Newborns and Waketime is a Slow Process

It can be difficult to get your newborn to have waketime each day. Learn why that is normal and okay. Wake time will come!

Newborn and wake time

I know few things stress people out more than newborns and trying to get them onto the routine they are hoping to achieve.

For most newborns, one of the hardest things to achieve is to establish “waketime” after each feeding during the day.

I wanted to offer some encouragement to hopefully help you relax and take the process in stride.

On Becoming Babywise addresses the difficulty,

“Attempts to keep awake this sweet bundle simply are not successful. That is okay.”

And then this important sentence:

“Wakefulness is a goal to strive toward” (page 107). 

Did you catch that? It does not say that you must have waketime following every feeding or your child will be a complete failure, and of course you are then a complete failure by association.


It says it is a goal to strive toward. 

Goals take time.

Therefore, you can’t expect to achieve this goal immediately. It takes work, consistency, and time.

So as you work on this goal, try to avoid the slippery slope of despair and worry.

You will get there.

I have this post with ideas to help you get there: Adding Waketime to Your Newborn’s Day.

What Counts as Waketime for a Newborn?

Remember that eating and diaper change are “waketime.”

When you consider that most newborns can only be awake for 30-45 minutes at first, it takes at least 20 to eat then 5ish for the full diaper change, that doesn’t leave you with much beyond that.

So at first, you won’t be having much time spent doing anything other than eat and change diapers.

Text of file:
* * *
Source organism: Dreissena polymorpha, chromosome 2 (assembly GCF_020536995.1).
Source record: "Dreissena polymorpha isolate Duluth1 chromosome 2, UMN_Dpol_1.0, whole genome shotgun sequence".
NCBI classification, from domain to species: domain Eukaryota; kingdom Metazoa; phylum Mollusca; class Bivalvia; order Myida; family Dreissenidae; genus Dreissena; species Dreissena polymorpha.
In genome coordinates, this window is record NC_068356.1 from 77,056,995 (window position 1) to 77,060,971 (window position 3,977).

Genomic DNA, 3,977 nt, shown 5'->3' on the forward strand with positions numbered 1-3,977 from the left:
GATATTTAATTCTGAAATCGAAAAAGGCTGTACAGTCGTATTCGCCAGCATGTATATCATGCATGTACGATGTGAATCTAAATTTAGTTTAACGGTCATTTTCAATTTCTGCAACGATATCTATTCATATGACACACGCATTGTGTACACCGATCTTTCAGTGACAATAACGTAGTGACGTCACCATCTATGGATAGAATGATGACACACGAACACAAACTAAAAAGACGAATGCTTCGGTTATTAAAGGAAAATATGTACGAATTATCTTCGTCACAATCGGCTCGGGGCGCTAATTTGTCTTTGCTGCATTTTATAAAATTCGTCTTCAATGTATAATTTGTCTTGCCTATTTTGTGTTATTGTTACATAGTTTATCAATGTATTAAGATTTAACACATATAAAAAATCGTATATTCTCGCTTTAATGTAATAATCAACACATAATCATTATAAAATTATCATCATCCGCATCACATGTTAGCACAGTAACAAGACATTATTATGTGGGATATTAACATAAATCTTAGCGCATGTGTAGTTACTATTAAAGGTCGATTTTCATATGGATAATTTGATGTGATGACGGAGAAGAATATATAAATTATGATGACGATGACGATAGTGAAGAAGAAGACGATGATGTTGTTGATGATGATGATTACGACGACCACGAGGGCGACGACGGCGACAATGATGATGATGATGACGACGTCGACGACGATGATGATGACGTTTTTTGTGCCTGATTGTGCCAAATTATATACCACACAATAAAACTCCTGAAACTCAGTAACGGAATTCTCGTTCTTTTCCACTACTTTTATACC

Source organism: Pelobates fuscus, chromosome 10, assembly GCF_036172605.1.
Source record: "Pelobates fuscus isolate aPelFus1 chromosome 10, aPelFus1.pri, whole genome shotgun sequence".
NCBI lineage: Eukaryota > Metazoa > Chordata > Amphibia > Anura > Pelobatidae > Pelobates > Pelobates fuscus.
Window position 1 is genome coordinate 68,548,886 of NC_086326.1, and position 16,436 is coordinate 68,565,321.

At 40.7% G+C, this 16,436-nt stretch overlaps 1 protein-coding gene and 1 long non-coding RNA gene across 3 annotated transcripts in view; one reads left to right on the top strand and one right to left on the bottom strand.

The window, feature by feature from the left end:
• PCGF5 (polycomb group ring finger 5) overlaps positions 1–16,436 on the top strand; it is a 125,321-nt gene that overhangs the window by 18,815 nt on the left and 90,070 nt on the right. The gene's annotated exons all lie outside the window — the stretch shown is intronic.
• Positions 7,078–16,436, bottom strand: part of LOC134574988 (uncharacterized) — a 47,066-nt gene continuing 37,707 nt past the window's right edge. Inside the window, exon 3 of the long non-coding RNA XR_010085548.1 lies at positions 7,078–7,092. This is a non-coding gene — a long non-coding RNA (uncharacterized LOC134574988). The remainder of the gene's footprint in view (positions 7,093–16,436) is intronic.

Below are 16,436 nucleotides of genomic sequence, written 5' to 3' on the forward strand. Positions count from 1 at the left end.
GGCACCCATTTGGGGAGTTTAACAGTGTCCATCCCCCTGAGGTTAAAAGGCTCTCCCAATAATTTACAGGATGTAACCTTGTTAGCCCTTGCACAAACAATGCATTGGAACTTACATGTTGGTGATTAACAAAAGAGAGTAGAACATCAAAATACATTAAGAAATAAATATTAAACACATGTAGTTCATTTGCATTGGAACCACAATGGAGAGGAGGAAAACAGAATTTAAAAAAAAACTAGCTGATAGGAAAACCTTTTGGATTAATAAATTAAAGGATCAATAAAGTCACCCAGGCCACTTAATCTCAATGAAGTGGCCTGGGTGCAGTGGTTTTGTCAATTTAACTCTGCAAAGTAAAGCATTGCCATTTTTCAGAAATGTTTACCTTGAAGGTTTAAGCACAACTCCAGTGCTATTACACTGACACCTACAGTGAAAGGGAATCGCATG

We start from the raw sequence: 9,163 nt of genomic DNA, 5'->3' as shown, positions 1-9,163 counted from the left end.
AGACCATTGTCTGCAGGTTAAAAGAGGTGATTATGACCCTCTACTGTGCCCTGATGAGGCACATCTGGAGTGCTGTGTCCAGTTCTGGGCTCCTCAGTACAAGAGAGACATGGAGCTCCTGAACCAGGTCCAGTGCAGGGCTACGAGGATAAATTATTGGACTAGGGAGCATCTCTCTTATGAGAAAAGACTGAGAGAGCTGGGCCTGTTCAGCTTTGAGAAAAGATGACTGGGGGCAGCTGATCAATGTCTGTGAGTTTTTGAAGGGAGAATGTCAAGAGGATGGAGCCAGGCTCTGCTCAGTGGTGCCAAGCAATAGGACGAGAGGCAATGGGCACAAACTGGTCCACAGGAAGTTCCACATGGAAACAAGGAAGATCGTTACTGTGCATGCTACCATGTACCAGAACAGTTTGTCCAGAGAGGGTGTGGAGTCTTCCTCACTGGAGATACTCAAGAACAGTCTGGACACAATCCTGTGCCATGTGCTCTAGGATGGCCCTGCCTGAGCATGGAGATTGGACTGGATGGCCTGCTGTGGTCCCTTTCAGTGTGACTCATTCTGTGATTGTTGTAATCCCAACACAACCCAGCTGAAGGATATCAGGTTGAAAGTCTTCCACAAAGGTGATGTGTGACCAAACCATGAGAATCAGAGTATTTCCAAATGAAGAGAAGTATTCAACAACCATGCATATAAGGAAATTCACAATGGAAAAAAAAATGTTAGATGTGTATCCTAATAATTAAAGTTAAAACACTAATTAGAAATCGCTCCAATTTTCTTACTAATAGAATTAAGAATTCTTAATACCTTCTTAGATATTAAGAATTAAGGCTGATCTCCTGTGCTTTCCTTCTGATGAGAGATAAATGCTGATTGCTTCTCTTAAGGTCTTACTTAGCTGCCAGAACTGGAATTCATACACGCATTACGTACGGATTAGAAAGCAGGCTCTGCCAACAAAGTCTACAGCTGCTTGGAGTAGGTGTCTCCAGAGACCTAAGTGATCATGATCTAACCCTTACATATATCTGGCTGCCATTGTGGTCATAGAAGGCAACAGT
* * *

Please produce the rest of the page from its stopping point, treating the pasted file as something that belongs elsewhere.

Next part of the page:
This is normal.


Some babies are a little harder to get to have wake time.

If they are like Kaitlyn, they fall asleep even through the diaper change and cannot be roused.

That is okay.

You can slowly add waketime like I did with her (as described in the post linked above). 

She still learned to have waketime, slept through the night, and took great naps. It all worked out. 

It will all come. I know that a two week old seems like she has been around for a long time because you aren’t getting much sleep.

In real-time, two weeks is not that long. It might take 6 or more weeks to get playtime really happening even a little.

So just relax, do what you can, and turn off the stress.


Newborns and waketime is a slow process

8 thoughts on “Newborns and Waketime is a Slow Process”

  1. And enjoy it! Sometimes I totally miss when DD would just eat and sleep and eat and sleep. Now, she's up for 3-4 hours at a time… that's a lot of time to kill!

  2. Thanks for this! I have a 1 month old (and a 2 year old), who is VERY sleepy a lot of days! I misplaced my Babywise Book and am waiting for my new one to come, so I couldn't remember what Babywise said about this!!

  3. My son is 4 weeks old and we just started BW, and he is bottle fed. He usually takes about 45-1 hour to feed a full feeding (about 100mL/4 oz) so how much time should I be spending trying to keep him awake after the feeding and diaper change before putting him down for a nap?? Thanks!

  4. Brydson's,He won't be up much longer after the feeding. Most babies that age are up for an hour before going back down (or less). Be sure he isn't nappping during the feeding. My oldest took a long time to eat, and I finally figured out he was really getting little naps in during the feeding time.

  5. Hi! What if I have the opposite problem for my baby? He’s two weeks old but stays awake so much for a newborn! His eyes are closed during feedings though he’s swallowing and then when I’m finished with diaper changes, he’s so alert and can be for up to an additional hour to the feeding and diaper change.. when I Swaddle and put him down in a dimner room, he just stares up 🤷🏼‍♀️ I try to do 30 minutes of wake time after the feeding


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